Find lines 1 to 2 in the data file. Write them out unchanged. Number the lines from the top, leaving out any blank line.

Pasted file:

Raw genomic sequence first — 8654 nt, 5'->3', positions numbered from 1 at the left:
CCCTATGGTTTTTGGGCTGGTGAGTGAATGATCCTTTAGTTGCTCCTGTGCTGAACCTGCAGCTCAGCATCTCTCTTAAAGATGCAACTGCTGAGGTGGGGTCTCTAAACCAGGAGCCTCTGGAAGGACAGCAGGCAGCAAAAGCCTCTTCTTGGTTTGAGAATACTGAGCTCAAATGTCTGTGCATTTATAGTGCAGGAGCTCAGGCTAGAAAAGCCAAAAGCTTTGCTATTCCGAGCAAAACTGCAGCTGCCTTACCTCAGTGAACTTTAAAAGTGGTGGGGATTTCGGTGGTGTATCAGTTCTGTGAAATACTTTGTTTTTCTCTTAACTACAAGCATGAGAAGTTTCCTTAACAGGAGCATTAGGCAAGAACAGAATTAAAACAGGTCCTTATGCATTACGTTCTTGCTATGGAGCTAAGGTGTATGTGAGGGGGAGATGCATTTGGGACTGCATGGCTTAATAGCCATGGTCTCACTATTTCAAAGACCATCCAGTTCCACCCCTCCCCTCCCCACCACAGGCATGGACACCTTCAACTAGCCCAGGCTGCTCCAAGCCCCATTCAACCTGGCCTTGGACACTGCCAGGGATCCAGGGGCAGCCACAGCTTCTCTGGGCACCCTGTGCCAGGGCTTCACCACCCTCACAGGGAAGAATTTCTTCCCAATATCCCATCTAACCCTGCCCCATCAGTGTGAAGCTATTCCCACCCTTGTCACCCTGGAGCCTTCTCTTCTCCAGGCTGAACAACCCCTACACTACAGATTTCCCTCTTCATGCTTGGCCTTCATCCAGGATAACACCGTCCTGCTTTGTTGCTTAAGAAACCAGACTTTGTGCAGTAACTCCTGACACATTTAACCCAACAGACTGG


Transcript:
Raw genomic sequence first — 8654 nt, 5'->3', positions numbered from 1 at the left:
CCCTATGGTTTTTGGGCTGGTGAGTGAATGATCCTTTAGTTGCTCCTGTGCTGAACCTGCAGCTCAGCATCTCTCTTAAAGATGCAACTGCTGAGGTGGGGTCTCTAAACCAGGAGCCTCTGGAAGGACAGCAGGCAGCAAAAGCCTCTTCTTGGTTTGAGAATACTGAGCTCAAATGTCTGTGCATTTATAGTGCAGGAGCTCAGGCTAGAAAAGCCAAAAGCTTTGCTATTCCGAGCAAAACTGCAGCTGCCTTACCTCAGTGAACTTTAAAAGTGGTGGGGATTTCGGTGGTGTATCAGTTCTGTGAAATACTTTGTTTTTCTCTTAACTACAAGCATGAGAAGTTTCCTTAACAGGAGCATTAGGCAAGAACAGAATTAAAACAGGTCCTTATGCATTACGTTCTTGCTATGGAGCTAAGGTGTATGTGAGGGGGAGATGCATTTGGGACTGCATGGCTTAATAGCCATGGTCTCACTATTTCAAAGACCATCCAGTTCCACCCCTCCCCTCCCCACCACAGGCATGGACACCTTCAACTAGCCCAGGCTGCTCCAAGCCCCATTCAACCTGGCCTTGGACACTGCCAGGGATCCAGGGGCAGCCACAGCTTCTCTGGGCACCCTGTGCCAGGGCTTCACCACCCTCACAGGGAAGAATTTCTTCCCAATATCCCATCTAACCCTGCCCCATCAGTGTGAAGCTATTCCCACCCTTGTCACCCTGGAGCCTTCTCTTCTCCAGGCTGAACAACCCCTACACTACAGATTTCCCTCTTCATGCTTGGCCTTCATCCAGGATAACACCGTCCTGCTTTGTTGCTTAAGAAACCAGACTTTGTGCAGTAACTCCTGACACATTTAACCCAACAGACTGG